Rep. Graham advocates for ‘Lilly’s Law,’ creating scholarships for violent crime victims and their families

'We cannot ignore the victims and their family members who bear the brunt of loss, devastation, and oftentimes, economic ruin as a result of violent crime,' says Graham

As Washington state legislators begin preparations for the 60-day 2022 legislative session, which begins Monday, Jan. 10, one Spokane lawmaker wants to make it easier for victims of violent crime and their families to pursue post-secondary education.

Rep. Jenny Graham, R-Spokane, has sponsored House Bill 1584 to create a state-funded scholarship program for violent crime victims and their immediate families. The bipartisan bill, which Graham formally introduced at the end of the 2021 legislative session, is currently in the House College and Workforce Development Committee.

While her bill was not introduced in time to receive a public hearing last year, Graham is hoping the bipartisan nature and the growing awareness of the increase in violent crimes will compel the majority party in Olympia to grant her legislation a public hearing.

“Violent crime is increasing in our state and across the nation,” said Graham, whose sister was a victim of Gary Ridgeway, the Green River Killer. “Our communities and families are feeling the direct impacts of the failed policies promoted by the Defund the Police movement. We must – and will – address many of these policies this legislative session. But we cannot ignore the victims and their family members who bear the brunt of loss, devastation, and oftentimes, economic ruin as a result of violent crime.

“If the Legislature is going to pass laws that make it easier for violent criminals to commit their crimes, with little to no accountability, the Legislature should step up to the plate and fund the post-secondary education, including apprenticeships, for those whose fathers and mothers have been murdered,” said Graham.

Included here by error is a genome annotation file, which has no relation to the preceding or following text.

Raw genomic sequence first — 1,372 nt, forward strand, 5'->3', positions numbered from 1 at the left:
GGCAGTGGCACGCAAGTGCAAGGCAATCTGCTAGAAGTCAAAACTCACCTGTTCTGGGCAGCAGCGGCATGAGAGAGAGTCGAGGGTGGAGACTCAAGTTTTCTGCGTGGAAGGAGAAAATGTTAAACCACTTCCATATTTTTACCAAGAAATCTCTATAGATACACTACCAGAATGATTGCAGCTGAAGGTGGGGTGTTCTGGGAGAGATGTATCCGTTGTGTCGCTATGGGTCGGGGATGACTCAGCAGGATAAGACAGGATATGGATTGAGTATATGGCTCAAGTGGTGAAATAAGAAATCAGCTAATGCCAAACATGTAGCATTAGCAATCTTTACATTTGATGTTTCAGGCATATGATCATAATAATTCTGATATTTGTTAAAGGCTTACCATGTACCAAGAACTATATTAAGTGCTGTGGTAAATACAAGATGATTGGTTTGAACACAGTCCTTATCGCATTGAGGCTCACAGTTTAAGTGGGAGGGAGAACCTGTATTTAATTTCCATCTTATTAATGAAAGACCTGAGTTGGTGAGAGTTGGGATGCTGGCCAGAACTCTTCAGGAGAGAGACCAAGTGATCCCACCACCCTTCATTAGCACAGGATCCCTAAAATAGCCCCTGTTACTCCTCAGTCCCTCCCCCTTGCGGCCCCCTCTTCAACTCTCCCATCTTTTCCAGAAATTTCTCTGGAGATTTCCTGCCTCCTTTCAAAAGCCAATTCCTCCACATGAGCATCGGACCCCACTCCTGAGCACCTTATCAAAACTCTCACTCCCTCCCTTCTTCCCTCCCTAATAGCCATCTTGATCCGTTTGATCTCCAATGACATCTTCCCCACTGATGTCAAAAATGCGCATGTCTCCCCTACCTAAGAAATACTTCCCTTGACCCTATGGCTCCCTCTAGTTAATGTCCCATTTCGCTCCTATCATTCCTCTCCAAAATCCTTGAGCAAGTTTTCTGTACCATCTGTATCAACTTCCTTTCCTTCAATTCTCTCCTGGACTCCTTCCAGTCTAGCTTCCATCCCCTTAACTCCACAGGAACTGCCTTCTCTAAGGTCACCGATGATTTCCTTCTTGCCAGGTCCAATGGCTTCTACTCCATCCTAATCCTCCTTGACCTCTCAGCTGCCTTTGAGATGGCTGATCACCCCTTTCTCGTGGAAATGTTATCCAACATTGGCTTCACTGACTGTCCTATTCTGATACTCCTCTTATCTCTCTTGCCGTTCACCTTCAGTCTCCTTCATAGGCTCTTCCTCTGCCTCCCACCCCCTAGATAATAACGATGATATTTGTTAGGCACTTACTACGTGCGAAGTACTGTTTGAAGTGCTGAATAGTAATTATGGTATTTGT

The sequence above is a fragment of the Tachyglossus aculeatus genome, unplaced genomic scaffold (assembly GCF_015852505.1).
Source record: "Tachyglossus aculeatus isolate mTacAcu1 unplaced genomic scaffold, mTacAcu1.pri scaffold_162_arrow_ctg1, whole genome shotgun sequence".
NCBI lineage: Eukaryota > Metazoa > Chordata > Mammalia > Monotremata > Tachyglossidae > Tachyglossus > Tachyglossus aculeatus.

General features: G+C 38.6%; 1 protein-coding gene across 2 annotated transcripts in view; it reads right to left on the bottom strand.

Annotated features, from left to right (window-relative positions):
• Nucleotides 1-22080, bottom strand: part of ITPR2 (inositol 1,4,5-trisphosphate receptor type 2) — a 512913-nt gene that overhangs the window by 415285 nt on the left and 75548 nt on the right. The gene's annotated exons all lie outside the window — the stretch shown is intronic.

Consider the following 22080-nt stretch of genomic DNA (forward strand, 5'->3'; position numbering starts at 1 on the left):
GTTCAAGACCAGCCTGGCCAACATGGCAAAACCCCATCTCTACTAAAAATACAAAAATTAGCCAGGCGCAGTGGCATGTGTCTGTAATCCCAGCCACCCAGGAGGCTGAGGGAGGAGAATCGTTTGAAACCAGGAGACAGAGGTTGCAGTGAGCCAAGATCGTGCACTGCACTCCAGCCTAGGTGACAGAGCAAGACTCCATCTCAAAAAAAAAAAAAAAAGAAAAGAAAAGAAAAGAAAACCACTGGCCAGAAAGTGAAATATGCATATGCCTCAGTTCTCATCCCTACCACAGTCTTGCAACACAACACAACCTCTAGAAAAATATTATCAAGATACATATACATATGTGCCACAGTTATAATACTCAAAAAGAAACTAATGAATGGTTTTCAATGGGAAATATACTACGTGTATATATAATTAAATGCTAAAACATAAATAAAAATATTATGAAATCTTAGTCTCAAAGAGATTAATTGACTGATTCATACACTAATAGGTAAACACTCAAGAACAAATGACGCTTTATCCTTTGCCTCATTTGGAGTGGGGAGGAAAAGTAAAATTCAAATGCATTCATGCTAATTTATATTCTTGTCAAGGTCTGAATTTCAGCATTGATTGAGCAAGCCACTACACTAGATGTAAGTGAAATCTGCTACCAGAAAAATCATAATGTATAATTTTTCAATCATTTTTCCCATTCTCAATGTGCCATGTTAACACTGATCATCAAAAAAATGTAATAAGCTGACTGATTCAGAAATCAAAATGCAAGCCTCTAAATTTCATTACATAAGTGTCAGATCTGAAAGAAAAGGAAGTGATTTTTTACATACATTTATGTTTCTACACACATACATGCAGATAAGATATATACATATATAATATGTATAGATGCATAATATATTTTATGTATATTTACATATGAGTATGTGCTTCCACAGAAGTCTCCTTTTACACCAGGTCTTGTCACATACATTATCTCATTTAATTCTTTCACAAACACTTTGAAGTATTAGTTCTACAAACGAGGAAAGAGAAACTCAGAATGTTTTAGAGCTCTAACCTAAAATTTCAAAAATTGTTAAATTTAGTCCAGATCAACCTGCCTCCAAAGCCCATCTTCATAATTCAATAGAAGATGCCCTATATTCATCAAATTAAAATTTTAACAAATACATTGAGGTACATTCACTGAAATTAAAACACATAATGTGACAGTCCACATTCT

In addition, Graham said she will sponsor an amendment to name the law “Lilly's Law” after a little girl whose mother, Kassie, was stabbed to death in a domestic violence incident in Spokane last spring. Lilly, who was 5 years old at the time, was left for dead with serious injuries but survived the attack.

It's situations like this, Graham said, that compelled her to write HB 1584.

“Lilly's mother was a single mom. She of course had friends and family in her life, but at the end of the day, she is no longer here to help Lilly pursue any dream she has of attending college, university, or apprenticeship program,” said Graham. “Our state currently has a multi-billion-dollar surplus. I think we have a duty to take care of the victims of violent crime and their immediate families.”

The 60-day 2022 legislative session will be similar to last year's session with committees and public testimony held remotely. Most legislators will not be in Olympia due to COVID-19 protocols.

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Washington State House Republican Communications
houserepublicans.wa.gov